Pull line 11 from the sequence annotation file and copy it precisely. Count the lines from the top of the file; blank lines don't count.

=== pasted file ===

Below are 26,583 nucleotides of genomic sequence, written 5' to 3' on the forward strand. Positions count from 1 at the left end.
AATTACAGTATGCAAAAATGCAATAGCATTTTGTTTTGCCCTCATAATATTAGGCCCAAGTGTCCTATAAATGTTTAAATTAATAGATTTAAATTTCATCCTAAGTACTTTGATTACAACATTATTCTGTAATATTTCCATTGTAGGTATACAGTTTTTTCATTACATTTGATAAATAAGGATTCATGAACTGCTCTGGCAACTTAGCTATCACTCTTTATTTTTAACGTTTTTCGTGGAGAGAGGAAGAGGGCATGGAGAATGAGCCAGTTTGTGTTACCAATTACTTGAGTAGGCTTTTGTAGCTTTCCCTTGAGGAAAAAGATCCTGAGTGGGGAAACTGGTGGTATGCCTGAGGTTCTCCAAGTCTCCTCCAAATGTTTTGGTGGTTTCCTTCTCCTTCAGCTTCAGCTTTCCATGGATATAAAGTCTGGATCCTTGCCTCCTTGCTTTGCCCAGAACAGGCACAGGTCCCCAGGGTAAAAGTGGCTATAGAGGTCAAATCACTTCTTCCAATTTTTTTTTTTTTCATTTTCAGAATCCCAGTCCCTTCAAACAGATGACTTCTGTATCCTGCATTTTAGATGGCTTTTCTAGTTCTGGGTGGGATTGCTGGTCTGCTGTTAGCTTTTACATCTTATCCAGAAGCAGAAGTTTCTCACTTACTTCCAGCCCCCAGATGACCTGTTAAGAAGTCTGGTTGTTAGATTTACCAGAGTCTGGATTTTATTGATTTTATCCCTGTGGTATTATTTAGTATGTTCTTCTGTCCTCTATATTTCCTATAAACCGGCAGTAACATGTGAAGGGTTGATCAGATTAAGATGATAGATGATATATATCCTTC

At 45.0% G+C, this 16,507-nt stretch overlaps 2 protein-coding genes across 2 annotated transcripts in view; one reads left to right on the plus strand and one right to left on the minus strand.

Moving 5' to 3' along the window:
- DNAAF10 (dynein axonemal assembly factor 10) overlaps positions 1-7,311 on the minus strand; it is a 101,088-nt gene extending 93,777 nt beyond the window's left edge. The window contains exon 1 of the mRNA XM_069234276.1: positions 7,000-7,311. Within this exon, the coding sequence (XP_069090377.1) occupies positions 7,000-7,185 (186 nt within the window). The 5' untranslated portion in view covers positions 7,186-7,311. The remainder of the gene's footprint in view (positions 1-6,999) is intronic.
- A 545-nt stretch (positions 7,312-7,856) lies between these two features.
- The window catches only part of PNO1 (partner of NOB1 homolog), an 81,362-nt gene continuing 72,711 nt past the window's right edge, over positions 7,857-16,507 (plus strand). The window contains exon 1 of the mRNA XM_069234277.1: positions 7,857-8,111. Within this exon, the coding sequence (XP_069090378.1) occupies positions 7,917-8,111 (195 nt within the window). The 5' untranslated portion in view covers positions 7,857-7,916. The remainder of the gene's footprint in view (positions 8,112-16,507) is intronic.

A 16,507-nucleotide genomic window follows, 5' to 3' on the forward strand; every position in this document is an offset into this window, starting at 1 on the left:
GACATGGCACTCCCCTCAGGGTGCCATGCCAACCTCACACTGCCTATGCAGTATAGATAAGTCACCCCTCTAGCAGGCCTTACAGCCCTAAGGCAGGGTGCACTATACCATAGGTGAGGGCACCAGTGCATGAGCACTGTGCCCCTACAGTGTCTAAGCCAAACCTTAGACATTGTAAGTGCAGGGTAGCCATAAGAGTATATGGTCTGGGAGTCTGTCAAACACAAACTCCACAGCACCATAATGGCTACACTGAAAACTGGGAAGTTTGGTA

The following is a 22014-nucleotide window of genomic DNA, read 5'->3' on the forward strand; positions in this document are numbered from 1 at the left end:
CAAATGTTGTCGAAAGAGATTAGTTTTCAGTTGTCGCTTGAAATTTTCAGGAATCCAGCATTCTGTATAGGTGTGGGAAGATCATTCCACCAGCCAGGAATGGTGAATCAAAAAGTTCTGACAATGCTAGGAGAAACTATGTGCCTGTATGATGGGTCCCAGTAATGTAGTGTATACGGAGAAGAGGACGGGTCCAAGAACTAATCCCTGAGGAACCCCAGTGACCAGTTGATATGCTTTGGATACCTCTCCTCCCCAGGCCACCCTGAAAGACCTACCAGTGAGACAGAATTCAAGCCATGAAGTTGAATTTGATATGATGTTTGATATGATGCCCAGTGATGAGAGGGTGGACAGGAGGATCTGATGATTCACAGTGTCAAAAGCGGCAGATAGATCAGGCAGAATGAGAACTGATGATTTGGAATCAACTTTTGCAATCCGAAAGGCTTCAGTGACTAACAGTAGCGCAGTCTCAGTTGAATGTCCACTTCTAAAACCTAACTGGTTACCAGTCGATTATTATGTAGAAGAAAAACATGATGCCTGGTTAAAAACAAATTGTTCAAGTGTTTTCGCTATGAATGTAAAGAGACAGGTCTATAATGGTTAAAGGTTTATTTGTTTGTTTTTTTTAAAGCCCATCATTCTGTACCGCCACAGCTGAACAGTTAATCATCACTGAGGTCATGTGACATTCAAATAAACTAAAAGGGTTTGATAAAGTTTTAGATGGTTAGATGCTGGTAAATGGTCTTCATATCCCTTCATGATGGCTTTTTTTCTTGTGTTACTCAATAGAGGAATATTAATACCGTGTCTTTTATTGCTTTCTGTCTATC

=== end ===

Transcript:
CAAATGTTGTCGAAAGAGATTAGTTTTCAGTTGTCGCTTGAAATTTTCAGGAATCCAGCATTCTGTATAGGTGTGGGAAGATCATTCCACCAGCCAGGAATGGTGAATCAAAAAGTTCTGACAATGCTAGGAGAAACTATGTGCCTGTATGATGGGTCCCAGTAATGTAGTGTATACGGAGAAGAGGACGGGTCCAAGAACTAATCCCTGAGGAACCCCAGTGACCAGTTGATATGCTTTGGATACCTCTCCTCCCCAGGCCACCCTGAAAGACCTACCAGTGAGACAGAATTCAAGCCATGAAGTTGAATTTGATATGATGTTTGATATGATGCCCAGTGATGAGAGGGTGGACAGGAGGATCTGATGATTCACAGTGTCAAAAGCGGCAGATAGATCAGGCAGAATGAGAACTGATGATTTGGAATCAACTTTTGCAATCCGAAAGGCTTCAGTGACTAACAGTAGCGCAGTCTCAGTTGAATGTCCACTTCTAAAACCTAACTGGTTACCAGTCGATTATTATGTAGAAGAAAAACATGATGCCTGGTTAAAAACAAATTGTTCAAGTGTTTTCGCTATGAATGTAAAGAGACAGGTCTATAATGGTTAAAGGTTTATTTGTTTGTTTTTTTTAAAGCCCATCATTCTGTACCGCCACAGCTGAACAGTTAATCATCACTGAGGTCATGTGACATTCAAATAAACTAAAAGGGTTTGATAAAGTTTTAGATGGTTAGATGCTGGTAAATGGTCTTCATATCCCTTCATGATGGCTTTTTTTCTTGTGTTACTCAATAGAGGAATATTAATACCGTGTCTTTTATTGCTTTCTGTCTATC